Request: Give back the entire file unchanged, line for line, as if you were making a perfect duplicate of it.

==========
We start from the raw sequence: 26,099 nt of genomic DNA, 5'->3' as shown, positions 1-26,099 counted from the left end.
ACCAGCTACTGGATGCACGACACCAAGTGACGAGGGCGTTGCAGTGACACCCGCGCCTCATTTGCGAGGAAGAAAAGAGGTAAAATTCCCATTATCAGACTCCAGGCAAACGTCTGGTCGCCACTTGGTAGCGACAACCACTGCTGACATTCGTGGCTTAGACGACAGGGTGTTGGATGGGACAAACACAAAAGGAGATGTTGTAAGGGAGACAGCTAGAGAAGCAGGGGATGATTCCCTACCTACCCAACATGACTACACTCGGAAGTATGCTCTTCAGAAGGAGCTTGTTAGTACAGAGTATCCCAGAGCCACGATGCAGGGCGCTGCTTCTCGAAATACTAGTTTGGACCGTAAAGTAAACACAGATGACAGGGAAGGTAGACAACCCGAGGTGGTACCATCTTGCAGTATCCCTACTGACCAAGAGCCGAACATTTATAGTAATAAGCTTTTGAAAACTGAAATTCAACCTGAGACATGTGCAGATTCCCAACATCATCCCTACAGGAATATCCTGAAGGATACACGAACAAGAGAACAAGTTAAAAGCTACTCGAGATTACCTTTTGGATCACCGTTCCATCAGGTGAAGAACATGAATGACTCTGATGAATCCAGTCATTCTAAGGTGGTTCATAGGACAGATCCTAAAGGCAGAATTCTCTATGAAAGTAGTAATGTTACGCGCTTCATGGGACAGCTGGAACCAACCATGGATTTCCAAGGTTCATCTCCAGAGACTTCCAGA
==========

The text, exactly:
We start from the raw sequence: 26,099 nt of genomic DNA, 5'->3' as shown, positions 1-26,099 counted from the left end.
ACCAGCTACTGGATGCACGACACCAAGTGACGAGGGCGTTGCAGTGACACCCGCGCCTCATTTGCGAGGAAGAAAAGAGGTAAAATTCCCATTATCAGACTCCAGGCAAACGTCTGGTCGCCACTTGGTAGCGACAACCACTGCTGACATTCGTGGCTTAGACGACAGGGTGTTGGATGGGACAAACACAAAAGGAGATGTTGTAAGGGAGACAGCTAGAGAAGCAGGGGATGATTCCCTACCTACCCAACATGACTACACTCGGAAGTATGCTCTTCAGAAGGAGCTTGTTAGTACAGAGTATCCCAGAGCCACGATGCAGGGCGCTGCTTCTCGAAATACTAGTTTGGACCGTAAAGTAAACACAGATGACAGGGAAGGTAGACAACCCGAGGTGGTACCATCTTGCAGTATCCCTACTGACCAAGAGCCGAACATTTATAGTAATAAGCTTTTGAAAACTGAAATTCAACCTGAGACATGTGCAGATTCCCAACATCATCCCTACAGGAATATCCTGAAGGATACACGAACAAGAGAACAAGTTAAAAGCTACTCGAGATTACCTTTTGGATCACCGTTCCATCAGGTGAAGAACATGAATGACTCTGATGAATCCAGTCATTCTAAGGTGGTTCATAGGACAGATCCTAAAGGCAGAATTCTCTATGAAAGTAGTAATGTTACGCGCTTCATGGGACAGCTGGAACCAACCATGGATTTCCAAGGTTCATCTCCAGAGACTTCCAGA